One night I stroll in the gardens marveling at the steady low roar of the Falls and slapping at mozzies. From the molasses darkness a security guard materializes. He presents a can of insect repellant and a silent gleam of ivory.
When temperatures nudge 40 Celsius the only sensible thing to do is ensconce yourself at the colossal Edwardian swimming pool. Help yourself to lunch from the buffet under the eye of a guard with a slingshot to ward off the monkeys. As I while away the heat of the day in the Moroccan pool house, I plot ways to evade my flight tomorrow. I’d really rather stay put indefinitely, with the vervets and the Msasa trees and the warthogs grazing on the lawn.
getting there and other info
If you want to see the Falls in full flood, visit after the summer rains from February to May. Bear in mind that some activities are too dangerous during high water. As a result, swimming in the Devil’s Pool and white-water rafting aren’t on the cards. So if you’re of the daredevil persuasion, plan to visit when the river is lower. In the dry season, you’ll get to see right down into the chasm usually hidden by water.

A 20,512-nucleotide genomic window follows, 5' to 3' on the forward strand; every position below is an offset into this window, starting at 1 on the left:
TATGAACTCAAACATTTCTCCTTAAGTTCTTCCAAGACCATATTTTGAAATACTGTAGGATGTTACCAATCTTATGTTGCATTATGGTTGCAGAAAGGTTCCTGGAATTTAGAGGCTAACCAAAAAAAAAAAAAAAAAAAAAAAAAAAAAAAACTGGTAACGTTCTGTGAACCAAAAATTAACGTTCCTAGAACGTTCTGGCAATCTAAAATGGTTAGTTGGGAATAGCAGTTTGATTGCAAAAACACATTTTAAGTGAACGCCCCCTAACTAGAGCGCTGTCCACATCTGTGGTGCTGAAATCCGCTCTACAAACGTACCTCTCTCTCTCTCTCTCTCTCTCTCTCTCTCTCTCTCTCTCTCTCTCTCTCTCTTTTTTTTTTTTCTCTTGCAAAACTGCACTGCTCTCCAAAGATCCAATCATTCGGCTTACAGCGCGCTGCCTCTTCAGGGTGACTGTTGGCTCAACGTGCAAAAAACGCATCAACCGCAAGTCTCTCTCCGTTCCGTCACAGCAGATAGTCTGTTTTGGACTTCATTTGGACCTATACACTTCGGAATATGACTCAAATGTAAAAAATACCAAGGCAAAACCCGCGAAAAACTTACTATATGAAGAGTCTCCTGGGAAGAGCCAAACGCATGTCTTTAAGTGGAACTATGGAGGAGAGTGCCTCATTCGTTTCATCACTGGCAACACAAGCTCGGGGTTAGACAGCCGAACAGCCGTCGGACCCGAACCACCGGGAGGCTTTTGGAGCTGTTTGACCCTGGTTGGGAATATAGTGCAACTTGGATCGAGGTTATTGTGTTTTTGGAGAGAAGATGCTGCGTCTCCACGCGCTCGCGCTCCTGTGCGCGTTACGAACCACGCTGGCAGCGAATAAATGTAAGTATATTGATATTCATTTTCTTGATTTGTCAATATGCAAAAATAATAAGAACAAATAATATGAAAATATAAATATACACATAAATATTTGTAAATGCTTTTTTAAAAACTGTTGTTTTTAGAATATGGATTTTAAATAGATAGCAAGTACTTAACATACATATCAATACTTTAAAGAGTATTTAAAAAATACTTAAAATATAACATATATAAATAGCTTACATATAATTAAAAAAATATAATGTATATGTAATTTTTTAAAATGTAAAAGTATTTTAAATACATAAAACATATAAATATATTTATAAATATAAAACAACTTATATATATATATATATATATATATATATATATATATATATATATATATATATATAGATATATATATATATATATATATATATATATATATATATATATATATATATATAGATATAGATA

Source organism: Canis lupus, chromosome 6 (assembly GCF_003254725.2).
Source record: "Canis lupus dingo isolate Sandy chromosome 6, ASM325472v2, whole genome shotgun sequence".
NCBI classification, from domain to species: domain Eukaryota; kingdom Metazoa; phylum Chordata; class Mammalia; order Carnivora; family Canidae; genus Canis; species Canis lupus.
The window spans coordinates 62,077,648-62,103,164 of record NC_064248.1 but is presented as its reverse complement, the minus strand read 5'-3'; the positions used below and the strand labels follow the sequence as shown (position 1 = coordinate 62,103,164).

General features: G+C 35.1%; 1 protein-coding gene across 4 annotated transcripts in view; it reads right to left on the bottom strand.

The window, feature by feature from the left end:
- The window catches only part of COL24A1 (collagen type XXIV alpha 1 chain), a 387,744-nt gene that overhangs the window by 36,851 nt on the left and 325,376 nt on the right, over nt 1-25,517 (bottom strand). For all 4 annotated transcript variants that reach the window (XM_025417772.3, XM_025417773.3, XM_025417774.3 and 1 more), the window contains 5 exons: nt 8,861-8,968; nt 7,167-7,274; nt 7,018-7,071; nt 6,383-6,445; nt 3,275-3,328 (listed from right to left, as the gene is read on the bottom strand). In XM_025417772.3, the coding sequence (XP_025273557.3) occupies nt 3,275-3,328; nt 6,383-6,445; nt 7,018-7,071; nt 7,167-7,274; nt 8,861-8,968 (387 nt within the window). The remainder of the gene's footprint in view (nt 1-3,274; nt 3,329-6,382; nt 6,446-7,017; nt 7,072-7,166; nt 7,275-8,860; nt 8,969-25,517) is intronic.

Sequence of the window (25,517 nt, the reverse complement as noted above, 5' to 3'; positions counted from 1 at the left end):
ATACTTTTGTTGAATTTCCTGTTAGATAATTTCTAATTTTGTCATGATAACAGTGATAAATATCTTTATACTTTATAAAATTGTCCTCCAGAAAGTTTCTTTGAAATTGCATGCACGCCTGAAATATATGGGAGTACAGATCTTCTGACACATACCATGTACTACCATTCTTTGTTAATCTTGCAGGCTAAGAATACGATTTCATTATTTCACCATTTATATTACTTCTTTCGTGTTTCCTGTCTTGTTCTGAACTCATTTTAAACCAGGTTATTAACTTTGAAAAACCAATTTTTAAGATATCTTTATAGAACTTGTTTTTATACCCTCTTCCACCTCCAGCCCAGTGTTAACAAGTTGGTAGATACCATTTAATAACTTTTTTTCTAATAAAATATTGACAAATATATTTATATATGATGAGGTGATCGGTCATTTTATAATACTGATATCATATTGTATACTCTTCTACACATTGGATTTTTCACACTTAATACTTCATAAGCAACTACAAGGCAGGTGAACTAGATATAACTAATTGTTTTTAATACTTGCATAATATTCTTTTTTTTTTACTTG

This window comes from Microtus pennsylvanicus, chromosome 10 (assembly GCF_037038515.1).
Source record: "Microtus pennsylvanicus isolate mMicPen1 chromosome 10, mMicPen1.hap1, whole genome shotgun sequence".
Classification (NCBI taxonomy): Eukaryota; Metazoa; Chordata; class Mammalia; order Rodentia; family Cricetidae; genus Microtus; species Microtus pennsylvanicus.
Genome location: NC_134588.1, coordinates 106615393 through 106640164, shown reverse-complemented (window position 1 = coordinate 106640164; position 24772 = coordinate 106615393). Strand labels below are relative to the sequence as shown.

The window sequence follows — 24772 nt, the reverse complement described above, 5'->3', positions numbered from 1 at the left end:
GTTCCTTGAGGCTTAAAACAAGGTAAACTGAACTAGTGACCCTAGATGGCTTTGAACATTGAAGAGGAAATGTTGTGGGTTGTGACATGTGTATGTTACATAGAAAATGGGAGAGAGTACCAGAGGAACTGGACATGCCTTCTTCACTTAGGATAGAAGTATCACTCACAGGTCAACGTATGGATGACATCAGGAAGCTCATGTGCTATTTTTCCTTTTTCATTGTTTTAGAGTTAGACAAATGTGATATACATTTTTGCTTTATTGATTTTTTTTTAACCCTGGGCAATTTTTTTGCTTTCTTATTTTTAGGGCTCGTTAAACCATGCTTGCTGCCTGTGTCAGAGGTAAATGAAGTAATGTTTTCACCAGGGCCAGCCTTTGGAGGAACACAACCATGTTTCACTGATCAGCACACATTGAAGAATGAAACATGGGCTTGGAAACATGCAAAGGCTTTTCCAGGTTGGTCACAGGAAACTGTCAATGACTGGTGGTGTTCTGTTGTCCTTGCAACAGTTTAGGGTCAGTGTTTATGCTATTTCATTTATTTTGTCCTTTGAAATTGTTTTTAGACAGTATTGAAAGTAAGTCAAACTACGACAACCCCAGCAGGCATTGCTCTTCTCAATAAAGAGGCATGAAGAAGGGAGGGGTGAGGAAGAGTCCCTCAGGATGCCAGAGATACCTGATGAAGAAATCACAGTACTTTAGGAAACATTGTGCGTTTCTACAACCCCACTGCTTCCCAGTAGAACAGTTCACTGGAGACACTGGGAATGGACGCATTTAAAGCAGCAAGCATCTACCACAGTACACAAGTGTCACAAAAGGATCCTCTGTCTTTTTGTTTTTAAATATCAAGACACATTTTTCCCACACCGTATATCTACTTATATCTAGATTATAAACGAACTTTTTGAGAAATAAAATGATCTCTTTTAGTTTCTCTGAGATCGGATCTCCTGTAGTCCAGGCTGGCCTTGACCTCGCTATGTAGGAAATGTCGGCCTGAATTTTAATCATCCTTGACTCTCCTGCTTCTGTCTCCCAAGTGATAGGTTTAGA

- The Victoria Falls is one of the Seven Natural Wonders of the World.
- These falls are almost exactly halfway along the Zambezi River’s 2,574 km length.
- At 1,708 metres wide and 108 metres high, it’s the largest curtain of falling water on the planet. Over 5 million cubic metres of water a minute pour over the edge.
- The VF Rainforest is a unique biosphere of plant and animal life. As a result of vapour from the Falls, there’s a constant light rain so this is the only place on earth where it rains all day, every day.
- During full moon, light bouncing off the spray creates a moonbow.
- Activities at the Falls could keep you booked up for weeks. For starters, check out www.shearwatervictoriafalls.com, one of the longest established operators in town.
Photos Bev Tucker, Victoria Falls River Lodge, TVFH.